Was the eldest son, the approximately nineteen-year-old Safi Mlrza to succeed his father in accordance with the established custom of the Safavids, even though he had not been on particularly good terms with 'Abbas? Or would the throne fall to his favourite son Hamza Mlrza, a mere seven-year-old? Despite initial support for Hamza MIrza's claim on the part of the Grand Vizier Mirza Muhammad Mahdi, the leading figures of the realm, assembled where 'Abbas had died, decided in favour of the older prince's succession, merely on the basis of representations made to them by his personal tutor and confidant, the eunuch Mirza Aqa Mubarak. Subsequently he ascended the throne on i November 1666 with the title Safi II.
The new shah, the son of a Circassian slave called Naklhat Khanum, had been raised, according to what by now had become the firmly established custom, in the wives' quarters, that is in the sole company of the ladies of the harem and eunuchs, without the slightest preparation for the throne. He lacked not only experience and observation of the practice of government but also.those excellent human qualities his father had possessed, although he shared with the latter such vices as excessive drinking, cruelty, principally when under the influence of alcohol, and a tendency towards immoderate sexual indulgence. To a fondness for pomp and circumstance, evinced also by his father, came in addition an inordinate extravagance, at least in the early part of his reign. Later on, admittedly, he was to swing to the opposite extreme of avarice and covetousness, two qualities that remained with him until the end of his days.
Engelbert Kaempfer, a German doctor, who lived in Isfahan in the years 1683-4, left behind an excellent account of the Safavid capital and of the administration of the court and country, including also a character sketch of the shah. Alongside his more familiar faults and vices are listed irascibility, indolence and superstition, but a few good qualities also find mention: occasional acts of justice and clemency, piety, an unusual love of peace and winning social manners. Kaempfer testifies not only to the shah's kindheartedness but also to his popularity with his subjects.
The very beginnings of Safi IPs rule in Iran were anything but encouraging. The news from Mazandaran of his father's death and his own appointment to the succession had found him, just like his grandfather before him, in a state of total unpreparedness. Never before having set foot outside the harem, he was seized with panic and responded to the invitation to appear in the throne room for his coronation only after a considerable show of reluctance, because he assumed that he was being lured there simply to be murdered or blinded. Shortly after he came to the throne, prices soared in the capital and there were outbreaks of famine and disease in the country.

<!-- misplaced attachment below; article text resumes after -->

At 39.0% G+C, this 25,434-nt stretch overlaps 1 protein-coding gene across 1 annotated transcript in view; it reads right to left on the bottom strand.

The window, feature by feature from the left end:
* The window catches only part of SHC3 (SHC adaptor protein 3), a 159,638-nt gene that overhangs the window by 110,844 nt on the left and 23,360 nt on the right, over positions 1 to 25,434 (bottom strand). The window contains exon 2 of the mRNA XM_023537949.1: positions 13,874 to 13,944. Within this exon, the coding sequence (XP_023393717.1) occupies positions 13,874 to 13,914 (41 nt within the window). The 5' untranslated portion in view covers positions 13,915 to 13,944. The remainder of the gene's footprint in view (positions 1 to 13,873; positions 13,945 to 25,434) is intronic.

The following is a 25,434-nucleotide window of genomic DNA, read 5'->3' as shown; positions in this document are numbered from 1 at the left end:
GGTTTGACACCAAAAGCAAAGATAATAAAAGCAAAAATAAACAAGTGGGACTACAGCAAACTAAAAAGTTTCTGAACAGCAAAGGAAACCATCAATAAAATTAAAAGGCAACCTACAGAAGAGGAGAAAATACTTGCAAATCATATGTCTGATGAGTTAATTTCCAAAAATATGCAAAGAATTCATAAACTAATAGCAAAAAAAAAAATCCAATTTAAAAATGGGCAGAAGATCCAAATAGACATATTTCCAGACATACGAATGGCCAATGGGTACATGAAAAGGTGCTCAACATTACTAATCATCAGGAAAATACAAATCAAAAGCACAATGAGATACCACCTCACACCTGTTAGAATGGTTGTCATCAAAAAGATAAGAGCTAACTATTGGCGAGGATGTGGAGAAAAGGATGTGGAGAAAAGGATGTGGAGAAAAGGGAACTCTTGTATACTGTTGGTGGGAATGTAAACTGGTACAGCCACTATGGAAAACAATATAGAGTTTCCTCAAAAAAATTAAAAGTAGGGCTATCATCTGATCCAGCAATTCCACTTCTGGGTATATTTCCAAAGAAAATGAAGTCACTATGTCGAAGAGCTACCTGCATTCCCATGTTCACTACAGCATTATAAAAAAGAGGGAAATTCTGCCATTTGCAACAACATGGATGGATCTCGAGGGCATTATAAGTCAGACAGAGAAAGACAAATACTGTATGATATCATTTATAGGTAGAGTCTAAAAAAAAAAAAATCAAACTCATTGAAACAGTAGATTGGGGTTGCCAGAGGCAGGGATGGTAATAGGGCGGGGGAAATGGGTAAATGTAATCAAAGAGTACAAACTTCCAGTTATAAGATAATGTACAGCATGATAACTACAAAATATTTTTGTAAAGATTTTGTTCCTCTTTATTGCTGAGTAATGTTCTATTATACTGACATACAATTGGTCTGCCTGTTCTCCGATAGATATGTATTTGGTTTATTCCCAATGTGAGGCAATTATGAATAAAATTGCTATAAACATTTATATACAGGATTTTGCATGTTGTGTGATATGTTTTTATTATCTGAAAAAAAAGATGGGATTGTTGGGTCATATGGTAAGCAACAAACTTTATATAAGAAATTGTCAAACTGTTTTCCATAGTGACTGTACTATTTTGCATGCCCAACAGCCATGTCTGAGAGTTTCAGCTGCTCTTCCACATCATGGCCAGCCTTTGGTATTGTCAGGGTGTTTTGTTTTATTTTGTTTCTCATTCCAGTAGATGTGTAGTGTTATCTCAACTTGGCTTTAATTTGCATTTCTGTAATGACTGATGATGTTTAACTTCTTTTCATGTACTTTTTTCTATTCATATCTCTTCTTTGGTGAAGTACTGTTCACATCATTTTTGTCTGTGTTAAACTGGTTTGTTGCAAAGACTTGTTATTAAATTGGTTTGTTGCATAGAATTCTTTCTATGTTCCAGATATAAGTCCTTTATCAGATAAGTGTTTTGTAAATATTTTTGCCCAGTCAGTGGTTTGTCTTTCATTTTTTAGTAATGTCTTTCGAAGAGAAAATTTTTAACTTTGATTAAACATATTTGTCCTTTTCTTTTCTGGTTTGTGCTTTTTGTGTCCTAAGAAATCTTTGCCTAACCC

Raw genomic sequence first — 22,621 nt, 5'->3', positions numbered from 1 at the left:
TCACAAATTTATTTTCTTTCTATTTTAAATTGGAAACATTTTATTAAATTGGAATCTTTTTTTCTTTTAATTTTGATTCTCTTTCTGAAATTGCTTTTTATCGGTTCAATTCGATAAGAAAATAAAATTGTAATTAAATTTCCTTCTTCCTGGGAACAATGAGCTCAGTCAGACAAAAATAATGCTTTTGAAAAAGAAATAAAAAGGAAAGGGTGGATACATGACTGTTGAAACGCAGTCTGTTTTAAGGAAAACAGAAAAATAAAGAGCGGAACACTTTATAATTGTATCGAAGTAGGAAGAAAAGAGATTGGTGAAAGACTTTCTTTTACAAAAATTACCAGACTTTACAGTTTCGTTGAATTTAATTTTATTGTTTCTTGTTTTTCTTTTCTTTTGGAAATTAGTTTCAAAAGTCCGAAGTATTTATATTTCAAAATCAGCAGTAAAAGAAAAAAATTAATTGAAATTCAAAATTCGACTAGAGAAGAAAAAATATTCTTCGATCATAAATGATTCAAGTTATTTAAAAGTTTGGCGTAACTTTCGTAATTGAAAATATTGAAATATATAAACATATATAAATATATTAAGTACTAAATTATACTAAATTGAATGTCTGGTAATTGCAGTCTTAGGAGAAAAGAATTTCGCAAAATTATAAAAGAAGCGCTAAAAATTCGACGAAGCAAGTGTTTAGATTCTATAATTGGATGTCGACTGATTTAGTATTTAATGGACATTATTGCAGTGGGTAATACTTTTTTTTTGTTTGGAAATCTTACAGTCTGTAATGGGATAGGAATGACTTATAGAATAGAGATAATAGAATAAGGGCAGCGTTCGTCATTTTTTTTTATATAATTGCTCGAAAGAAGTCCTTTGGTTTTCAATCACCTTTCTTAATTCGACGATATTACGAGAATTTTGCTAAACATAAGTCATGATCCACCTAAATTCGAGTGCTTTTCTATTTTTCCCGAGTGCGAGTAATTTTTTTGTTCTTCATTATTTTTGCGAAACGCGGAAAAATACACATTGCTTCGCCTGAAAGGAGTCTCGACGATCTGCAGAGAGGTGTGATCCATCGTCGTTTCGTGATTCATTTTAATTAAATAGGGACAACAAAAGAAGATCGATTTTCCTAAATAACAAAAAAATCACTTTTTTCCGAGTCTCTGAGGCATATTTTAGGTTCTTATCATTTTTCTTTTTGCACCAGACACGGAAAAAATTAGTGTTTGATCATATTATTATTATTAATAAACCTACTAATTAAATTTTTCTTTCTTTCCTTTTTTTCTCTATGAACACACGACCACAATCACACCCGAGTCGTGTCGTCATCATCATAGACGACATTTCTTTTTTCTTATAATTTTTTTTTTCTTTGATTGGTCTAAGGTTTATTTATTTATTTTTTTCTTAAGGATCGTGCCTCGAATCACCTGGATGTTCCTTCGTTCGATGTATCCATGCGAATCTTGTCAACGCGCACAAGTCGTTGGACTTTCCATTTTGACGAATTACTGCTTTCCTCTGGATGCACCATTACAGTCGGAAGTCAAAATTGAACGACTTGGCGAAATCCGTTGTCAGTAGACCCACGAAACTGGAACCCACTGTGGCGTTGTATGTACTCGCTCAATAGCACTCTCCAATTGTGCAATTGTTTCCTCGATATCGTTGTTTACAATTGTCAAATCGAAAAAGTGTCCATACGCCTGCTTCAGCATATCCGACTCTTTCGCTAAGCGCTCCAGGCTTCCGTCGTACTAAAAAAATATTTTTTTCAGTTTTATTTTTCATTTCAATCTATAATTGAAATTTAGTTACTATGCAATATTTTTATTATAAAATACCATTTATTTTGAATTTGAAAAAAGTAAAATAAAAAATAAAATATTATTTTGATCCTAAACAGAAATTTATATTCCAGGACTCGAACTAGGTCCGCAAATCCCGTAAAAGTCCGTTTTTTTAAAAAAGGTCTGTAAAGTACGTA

The province of Shirvan suffered a violent earthquake and in the following year the Caspian provinces had to endure the predatory raids of Stenka Razin's Cossacks, whom the Persian forces were unable to subdue. Since all was not well with the ruler's health either, presumably because of the dissolute life he led, one of the physicians who were striving in vain to cure him hit on the idea that all these misfortunes - not only the shah's sickliness but all the untoward occurrences in the land — must stem from a miscalculation of the horoscope determining the date of his accession to the throne.
It did not take long to find a court astrologer who confirmed this assumption, and the leading figures of the realm together with the shah duly concluded that the remedy to the situation lay in repeating the ceremony of accession.1 A new horoscope indicated 20 March 1668, at nine o'clock in the morning, as the most propitious time. The second coronation, which was again observed in every ceremonial detail, was supposed to betoken a completely fresh start. Thus, on this occasion, the shah ascended the throne under a new name also, that of Shah Sulaiman, by which he is known in history.